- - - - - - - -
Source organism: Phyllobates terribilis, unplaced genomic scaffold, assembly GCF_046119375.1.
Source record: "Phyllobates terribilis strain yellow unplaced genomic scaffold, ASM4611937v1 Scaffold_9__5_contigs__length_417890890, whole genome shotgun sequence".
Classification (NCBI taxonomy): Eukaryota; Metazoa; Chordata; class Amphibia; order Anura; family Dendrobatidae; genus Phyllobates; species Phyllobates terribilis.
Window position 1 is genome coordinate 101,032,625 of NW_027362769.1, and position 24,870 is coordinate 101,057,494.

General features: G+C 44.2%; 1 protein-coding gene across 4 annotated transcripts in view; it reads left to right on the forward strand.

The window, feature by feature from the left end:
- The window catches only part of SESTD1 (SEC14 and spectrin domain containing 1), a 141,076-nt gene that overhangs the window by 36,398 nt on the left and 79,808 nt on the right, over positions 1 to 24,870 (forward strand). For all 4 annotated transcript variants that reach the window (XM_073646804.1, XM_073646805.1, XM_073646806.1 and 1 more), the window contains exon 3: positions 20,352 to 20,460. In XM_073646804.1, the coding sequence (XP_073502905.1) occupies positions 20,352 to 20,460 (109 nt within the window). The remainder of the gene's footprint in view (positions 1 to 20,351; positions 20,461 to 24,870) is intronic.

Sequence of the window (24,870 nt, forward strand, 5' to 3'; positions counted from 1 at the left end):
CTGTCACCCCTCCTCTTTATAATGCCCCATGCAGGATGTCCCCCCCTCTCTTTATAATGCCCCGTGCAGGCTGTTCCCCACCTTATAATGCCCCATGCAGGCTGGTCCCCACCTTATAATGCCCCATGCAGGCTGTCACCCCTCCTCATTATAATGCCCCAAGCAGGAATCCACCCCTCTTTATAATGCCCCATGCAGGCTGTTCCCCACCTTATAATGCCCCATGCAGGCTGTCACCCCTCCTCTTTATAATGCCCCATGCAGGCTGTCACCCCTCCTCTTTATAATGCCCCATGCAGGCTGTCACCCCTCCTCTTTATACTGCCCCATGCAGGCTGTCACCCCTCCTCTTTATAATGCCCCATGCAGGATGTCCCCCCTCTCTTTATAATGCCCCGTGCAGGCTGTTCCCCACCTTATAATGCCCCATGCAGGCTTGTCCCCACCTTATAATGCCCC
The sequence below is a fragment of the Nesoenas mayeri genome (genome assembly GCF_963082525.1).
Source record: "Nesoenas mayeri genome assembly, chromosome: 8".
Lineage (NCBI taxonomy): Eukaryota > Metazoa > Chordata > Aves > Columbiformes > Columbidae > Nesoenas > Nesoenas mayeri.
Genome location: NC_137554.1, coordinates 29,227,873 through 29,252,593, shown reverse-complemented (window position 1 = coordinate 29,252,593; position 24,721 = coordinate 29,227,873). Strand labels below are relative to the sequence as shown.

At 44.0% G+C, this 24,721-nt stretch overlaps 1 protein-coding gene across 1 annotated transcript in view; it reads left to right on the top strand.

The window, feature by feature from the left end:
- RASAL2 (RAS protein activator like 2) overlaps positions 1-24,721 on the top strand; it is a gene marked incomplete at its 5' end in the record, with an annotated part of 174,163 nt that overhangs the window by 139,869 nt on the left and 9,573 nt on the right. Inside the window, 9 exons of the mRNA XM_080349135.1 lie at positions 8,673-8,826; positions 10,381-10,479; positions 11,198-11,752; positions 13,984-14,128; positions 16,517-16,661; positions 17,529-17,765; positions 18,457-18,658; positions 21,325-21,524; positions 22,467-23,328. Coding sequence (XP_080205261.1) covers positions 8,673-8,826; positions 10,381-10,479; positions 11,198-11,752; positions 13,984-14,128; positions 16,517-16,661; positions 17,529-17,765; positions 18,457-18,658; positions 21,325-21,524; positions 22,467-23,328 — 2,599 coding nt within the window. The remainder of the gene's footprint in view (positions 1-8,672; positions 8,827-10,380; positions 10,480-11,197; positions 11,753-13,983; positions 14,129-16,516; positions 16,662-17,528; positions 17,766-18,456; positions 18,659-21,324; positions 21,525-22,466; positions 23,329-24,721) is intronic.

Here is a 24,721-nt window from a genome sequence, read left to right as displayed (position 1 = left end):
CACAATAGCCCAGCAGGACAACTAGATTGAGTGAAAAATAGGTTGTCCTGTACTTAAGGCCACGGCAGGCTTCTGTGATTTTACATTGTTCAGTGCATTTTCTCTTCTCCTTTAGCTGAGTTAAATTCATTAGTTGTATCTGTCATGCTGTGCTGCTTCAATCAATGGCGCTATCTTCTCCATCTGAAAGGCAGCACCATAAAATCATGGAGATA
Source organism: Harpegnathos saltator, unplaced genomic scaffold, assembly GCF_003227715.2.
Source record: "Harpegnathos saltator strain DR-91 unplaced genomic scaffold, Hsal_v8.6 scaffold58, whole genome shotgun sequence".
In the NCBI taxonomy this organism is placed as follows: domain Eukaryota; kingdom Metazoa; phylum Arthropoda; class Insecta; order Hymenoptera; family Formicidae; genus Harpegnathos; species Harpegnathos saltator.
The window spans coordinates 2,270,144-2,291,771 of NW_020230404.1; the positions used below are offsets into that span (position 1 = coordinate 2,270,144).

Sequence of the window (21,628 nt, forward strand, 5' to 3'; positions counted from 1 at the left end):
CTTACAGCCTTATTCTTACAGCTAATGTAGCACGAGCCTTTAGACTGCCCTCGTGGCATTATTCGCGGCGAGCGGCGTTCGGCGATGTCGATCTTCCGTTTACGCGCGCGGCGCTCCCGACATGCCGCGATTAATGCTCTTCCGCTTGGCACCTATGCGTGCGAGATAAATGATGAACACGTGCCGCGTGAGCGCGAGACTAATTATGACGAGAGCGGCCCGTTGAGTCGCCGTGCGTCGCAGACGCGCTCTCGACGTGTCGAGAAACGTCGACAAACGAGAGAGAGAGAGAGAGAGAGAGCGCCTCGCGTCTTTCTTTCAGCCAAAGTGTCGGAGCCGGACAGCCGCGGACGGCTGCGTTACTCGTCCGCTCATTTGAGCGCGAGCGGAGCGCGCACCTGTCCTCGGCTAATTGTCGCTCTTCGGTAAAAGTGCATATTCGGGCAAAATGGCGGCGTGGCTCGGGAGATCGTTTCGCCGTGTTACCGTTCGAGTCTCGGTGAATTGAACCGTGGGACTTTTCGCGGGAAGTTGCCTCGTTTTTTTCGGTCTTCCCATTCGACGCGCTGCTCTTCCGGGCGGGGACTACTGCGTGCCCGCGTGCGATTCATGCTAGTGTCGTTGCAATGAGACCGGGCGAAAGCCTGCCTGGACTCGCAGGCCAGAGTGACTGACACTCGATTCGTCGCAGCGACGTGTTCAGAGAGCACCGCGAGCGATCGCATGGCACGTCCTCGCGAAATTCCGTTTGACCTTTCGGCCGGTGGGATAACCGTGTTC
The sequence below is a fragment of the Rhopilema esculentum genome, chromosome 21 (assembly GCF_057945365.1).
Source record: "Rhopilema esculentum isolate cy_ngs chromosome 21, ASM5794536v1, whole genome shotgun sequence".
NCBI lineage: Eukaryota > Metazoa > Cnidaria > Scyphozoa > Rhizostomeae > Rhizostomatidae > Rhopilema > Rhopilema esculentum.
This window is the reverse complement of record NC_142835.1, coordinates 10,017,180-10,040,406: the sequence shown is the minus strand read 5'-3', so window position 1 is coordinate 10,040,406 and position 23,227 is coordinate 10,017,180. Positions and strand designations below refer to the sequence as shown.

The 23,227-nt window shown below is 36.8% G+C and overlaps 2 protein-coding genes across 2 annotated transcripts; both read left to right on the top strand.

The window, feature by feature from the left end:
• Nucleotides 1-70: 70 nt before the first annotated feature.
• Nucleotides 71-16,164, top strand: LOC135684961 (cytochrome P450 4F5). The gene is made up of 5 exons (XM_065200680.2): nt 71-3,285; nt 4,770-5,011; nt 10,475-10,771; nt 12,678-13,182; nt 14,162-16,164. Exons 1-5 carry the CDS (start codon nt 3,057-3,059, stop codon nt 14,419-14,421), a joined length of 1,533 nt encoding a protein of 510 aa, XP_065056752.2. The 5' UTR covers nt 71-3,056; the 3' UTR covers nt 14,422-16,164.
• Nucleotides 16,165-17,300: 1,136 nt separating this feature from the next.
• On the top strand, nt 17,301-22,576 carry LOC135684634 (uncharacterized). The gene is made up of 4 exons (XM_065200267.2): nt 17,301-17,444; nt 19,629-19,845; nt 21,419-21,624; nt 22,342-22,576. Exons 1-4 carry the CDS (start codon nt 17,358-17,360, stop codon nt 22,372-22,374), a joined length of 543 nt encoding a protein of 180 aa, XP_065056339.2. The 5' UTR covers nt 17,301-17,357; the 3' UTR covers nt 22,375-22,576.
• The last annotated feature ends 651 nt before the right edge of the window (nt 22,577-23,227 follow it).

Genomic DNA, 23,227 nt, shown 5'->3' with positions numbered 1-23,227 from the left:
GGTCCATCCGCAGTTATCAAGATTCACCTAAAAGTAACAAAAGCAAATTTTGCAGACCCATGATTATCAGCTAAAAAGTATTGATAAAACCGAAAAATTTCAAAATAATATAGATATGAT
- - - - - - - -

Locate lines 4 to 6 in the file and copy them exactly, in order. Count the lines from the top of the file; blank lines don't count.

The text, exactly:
Window position 1 is genome coordinate 101,032,625 of NW_027362769.1, and position 24,870 is coordinate 101,057,494.

General features: G+C 44.2%; 1 protein-coding gene across 4 annotated transcripts in view; it reads left to right on the forward strand.

The window, feature by feature from the left end: